Economic development and infrastructure of Madeira Island
Wealth and poverty: Contrasts on a small island.
When a tourist visits Funchal and especially the luxury hotels and villas near the Lido in Sao Martinho, there will be no signs that poverty prevails on Madeira.
As you visit the fishing village Camara de Lobos, to the West of Funchal, the contrast between rich and poor becomes however very clear.
As soon as the tourist parks his car near the small and old houses that are packed together on a rock, some children dressed in rags may come begging for some money.
The main street looks very busy and poor dressed men sit or stand in groups together. They talk to eachother and stare at the tourist while others play billiard in what looks like a local cafe. Only a few of them are drinking a beer because most of them can't afford one.
While this may leave an unusual and threatening feeling, there is hardly any criminality on Madeira and its population is very friendly.
Also in Santo da Serra a remarkable gap between rich and poor can be observed.
This place is well known for its golf courts. Nice roads, a beautiful park and villas make the village look like a trendy place.
But once outside of the village, farmer woman and unwashed children try to sell their goods at the side of the roads to Portela or Camacha. Some fruit, carrots and flower bulbs belong to the assortment.
Life on Madeira is not easy for the farmers. At the steep sides of the mountains, they try to use every square meter, and most of the work is done by hand.
One would wonder if this is really Portugal, if this is really a part of Europe.
Support of the European Union for further economic development.
In general, the economy of Madeira is getting better and better.
With money and support of the European Union, things have already improved a lot for this autonomous region of Portugal.
In the year 1988 Madeira was still one of the poorest regions in the Union with the gross domestic product (GDP) per head being only 39.9% of the European average.
10 Years later this was fortunately risen to 57,5%.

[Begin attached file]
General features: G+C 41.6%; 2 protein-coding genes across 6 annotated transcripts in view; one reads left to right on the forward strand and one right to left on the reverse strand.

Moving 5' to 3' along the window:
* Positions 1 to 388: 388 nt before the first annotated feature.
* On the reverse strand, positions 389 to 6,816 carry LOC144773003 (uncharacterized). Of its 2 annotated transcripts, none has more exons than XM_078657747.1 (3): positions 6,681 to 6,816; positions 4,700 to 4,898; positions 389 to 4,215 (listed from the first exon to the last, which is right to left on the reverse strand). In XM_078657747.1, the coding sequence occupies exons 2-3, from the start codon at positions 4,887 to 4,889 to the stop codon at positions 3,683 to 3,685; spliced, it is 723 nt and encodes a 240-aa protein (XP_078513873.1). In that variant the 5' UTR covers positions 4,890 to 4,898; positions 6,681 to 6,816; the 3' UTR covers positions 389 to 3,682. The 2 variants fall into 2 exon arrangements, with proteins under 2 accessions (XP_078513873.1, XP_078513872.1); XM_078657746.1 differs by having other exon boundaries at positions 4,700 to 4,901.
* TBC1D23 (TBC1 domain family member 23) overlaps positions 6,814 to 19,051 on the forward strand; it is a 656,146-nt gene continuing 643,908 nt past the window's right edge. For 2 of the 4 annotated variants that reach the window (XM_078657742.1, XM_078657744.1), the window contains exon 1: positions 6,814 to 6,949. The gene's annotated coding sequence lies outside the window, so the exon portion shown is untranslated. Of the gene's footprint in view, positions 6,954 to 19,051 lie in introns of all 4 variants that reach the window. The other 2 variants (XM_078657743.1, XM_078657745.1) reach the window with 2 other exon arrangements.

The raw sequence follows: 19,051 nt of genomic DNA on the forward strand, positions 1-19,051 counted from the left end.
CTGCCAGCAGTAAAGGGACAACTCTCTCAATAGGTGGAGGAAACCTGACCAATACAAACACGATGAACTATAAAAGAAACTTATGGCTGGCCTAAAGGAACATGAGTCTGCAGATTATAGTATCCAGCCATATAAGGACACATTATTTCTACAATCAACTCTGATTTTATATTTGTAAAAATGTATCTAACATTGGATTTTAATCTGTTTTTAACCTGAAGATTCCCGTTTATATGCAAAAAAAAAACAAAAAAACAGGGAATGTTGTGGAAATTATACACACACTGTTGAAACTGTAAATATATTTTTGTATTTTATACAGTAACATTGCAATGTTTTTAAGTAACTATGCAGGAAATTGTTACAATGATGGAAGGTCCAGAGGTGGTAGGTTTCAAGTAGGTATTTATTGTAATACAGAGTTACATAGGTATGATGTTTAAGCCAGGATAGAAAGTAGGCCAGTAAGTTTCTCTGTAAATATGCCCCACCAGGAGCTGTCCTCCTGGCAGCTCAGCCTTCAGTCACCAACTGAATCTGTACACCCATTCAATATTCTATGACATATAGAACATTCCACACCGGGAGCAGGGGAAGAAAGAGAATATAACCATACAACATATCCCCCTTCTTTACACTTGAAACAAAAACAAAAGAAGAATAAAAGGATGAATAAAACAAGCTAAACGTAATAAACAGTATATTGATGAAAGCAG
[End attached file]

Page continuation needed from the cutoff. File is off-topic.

We don't have more recent figures, but the new roads and new infrastructure seem to show a positive trend.
A few questions may arise however. How much of the European money will reach that part of the population that really needs it? How to ensure that the gap between rich and poor will not become any bigger?
Our impression remains that a big part of the population is still very poor.
Current projects on Madeira - New infrastructure and roads.
Development of the Via Rapida.
With support and money of the European Union, the Via Rapida (highway) is still under construction.
In 2006, the highway already reached from Funchal to Santana and from Funchal to Ribeira Brava. When the the road will reach Ponta do Pargo, in the Southwest of the Island, this project will be completed.
The main purpose is to have all parts of the island within easy reach from the airport so that tourism would not be limited to mainly the Funchal region.
Personally i believe that most tourists will still prefer Funchal for they holiday resort due to the larger availability of luxury hotels. The highway will allow to easily visit other places but what about all the small shop owners that can now be found along the secondary roads? If nobody passes their houses anymore, then i fear they will be doomed to disappear.
Villages are made more attractive for tourists.
The village of Porto Moniz is a nice exemple of the further development of Madeira.
This place got a real facelift in 2004.
A nice esplanade was constructed alongside the sea and beach bars allow for a drink while watching the magnificent coast line. The roads were renewed and roundabouts decorated with flowers.
The coast road in the North is renewed with lots of tunnels, making it easier to drive from Sao Vicente to Porto Moniz. (Note that the old road is still accessible and recommended as a tourist attraction).
While Porto Moniz has become a beautiful place, hotel rates and prices at restaurants remain low compared to Funchal.
Most likely this is due to the fact that the worser climate in North Madeira may appear less attractive for tourists.
Artificial sand beaches.
Madeira is making efforts to attract the fans of sun, sea and beaches.
Originally there were no sand beaches on the island, except a few smaller ones such as Prainha in a bay near Sao Lourenco.
But in Ribeira Brava and Calheta, brand new artificial sand beaches arise with sand that was imported from the Sahara desert.
While these beaches are not very big, they may drive additional tourists to these places.
However, those expecting long beaches should go to the neighbouring island of Porto Santo that can be reached by boat or airplane.
The impact on prices for real estate on Madeira.
A not so positive consequence of the economic development and modernization of Madeira, is that the prices for land and houses are rising very fast. This is also true for places far away from Funchal. People expect this trend to continue when the highway is completed.
The number of real estate businesses is rising. They target tourists and investors from the UK and other European countries looking to buy a holiday villa or apartment.
While 170000 to 200000 Euro for a holiday villa on Madeira may still be cheap for Western European standards, it leaves to wonder what the Madeirans with an average income of only 600 Euro per month are thinking about this price evolution.